If there is a scary story from the past week it is the one about how police had to restrict access to Ibrox for certain fans when they discovered a cache of weapons inside the stadium and which had been smuggled in there, presumably when one of their supporter groups was planning its tifo, a plan which police later cancelled to much wailing.
I have not read such a disturbing Scottish football story in a long time, and it is amazing to me that it was not making wall to wall headlines, although maybe I should not be.
In the coverage over the club’s appointment of a new PR man they made it clear that one of the campaigns he has helped them on these past years has been the one to push aside any notion that they should be responsible for the behaviour of their fans. They don’t want to deal with the monster they’ve created. The media apparently doesn’t either.
Still, that story is profoundly disturbing and I am sure that Celtic’s directors will be particularly troubled by it, especially in light of yet another attack on our staff on the day of the game, the second such time this has happened recently.
I posted a piece earlier in the week about how manifestly unsafe that ground now is for our fans; it seems that our staff are no safer than the supporters and, in fact, may even be in a far more precarious position.
Who needed a baseball bat inside a football ground? Was that for swinging across the segregated seats or was it intended for someone the carrier could get much, much closer to? That’s a thought to keep our security people up at night.
And yet it’s not our security people who should be most concerned. If some baseball bat wielding nutter had gotten near our manager with that weapon their club would be at the centre of one of the darkest days in modern Scottish football history and the recriminations over it and the fallout would have been immense.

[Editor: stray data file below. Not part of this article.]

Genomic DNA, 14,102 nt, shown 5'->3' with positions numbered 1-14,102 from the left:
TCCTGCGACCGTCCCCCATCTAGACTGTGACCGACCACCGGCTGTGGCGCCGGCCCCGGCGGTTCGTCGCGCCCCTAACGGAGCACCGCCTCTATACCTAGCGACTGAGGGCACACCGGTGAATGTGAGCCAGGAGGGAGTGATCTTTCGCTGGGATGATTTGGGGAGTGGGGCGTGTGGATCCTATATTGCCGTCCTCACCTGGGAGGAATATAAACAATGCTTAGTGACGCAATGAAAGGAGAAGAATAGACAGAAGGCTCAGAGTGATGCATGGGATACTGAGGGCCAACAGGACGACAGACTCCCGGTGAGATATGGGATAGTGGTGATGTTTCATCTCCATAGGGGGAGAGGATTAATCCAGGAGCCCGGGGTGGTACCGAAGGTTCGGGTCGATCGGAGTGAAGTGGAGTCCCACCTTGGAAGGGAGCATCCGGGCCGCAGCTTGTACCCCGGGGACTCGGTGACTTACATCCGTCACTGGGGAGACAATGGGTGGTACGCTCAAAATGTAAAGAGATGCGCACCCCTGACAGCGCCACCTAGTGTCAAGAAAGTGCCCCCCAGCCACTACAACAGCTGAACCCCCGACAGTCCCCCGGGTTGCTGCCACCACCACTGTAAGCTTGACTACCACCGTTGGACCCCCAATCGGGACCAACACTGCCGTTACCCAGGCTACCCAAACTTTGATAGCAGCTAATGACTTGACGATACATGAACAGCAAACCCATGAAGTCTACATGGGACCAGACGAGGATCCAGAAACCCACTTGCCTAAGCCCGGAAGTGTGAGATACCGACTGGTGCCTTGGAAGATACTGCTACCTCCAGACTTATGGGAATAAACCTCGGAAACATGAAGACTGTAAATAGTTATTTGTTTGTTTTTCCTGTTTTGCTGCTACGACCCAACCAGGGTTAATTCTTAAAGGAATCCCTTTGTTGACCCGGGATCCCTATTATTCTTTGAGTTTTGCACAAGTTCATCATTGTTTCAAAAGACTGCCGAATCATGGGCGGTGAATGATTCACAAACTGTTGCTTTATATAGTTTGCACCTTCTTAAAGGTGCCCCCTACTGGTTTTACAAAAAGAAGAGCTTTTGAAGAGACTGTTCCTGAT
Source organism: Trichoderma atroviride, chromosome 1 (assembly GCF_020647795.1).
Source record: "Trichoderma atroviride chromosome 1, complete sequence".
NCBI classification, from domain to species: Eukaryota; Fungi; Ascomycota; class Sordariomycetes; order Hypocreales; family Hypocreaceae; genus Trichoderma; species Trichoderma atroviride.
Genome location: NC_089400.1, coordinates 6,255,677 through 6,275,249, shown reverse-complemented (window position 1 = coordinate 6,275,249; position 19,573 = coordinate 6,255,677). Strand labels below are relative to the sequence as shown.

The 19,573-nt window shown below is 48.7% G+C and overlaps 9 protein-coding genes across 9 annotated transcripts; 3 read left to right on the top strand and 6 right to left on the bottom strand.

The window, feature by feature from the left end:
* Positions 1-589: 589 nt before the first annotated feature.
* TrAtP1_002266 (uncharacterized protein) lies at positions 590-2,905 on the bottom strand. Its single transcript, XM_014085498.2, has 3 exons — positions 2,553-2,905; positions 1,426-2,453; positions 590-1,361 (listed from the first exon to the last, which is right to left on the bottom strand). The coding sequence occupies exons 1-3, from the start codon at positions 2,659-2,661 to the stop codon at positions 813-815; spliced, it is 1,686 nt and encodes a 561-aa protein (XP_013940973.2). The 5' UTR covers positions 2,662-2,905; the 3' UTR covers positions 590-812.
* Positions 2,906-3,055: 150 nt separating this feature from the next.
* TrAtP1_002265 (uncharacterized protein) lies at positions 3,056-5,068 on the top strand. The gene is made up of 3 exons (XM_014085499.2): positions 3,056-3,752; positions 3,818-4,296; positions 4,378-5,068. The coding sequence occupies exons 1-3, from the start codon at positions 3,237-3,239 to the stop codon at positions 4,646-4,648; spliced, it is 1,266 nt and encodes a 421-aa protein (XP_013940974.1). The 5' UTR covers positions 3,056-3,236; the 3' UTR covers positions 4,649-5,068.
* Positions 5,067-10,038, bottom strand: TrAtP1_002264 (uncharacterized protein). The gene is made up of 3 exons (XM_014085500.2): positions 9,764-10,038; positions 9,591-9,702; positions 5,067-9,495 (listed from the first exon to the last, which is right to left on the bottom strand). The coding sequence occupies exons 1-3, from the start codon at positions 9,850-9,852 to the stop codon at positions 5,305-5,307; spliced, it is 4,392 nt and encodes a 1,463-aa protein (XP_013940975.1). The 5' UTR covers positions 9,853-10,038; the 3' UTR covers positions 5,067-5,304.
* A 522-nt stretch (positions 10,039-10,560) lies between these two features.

Their claim – as exposed by Michael Nicholson in November – that on the day a Celtic physio was struck by a bottle last season that the CCTV was not working in the section where glass was thrown onto the pitch and ended up in the Celtic goal is absurd and shocking but an example of how much contempt that club has for the rest of us and how little it really cares about getting a grip on its lunatic fringe.
As it is, this time some of the weapons were found and it is to be hoped they are the subject of a far-ranging investigation within Ibrox and at Police Scotland. The implications of this are enormous, and gravely concerning. The people who placed those weapons there must be found and removed from the club’s fan-base immediately. It is a start anyway.
The wider issues relating to this fixture and a toxic support which the club no longer even attempts to keep a rein on are going to be with us for a while. I am worried about every visit to that ground now, and not about anything that happens on the pitch.
I don’t believe I’ll be alone in feeling that way.
I would bet that a lot of people inside Celtic Park aren’t terribly thrilled by the prospect either.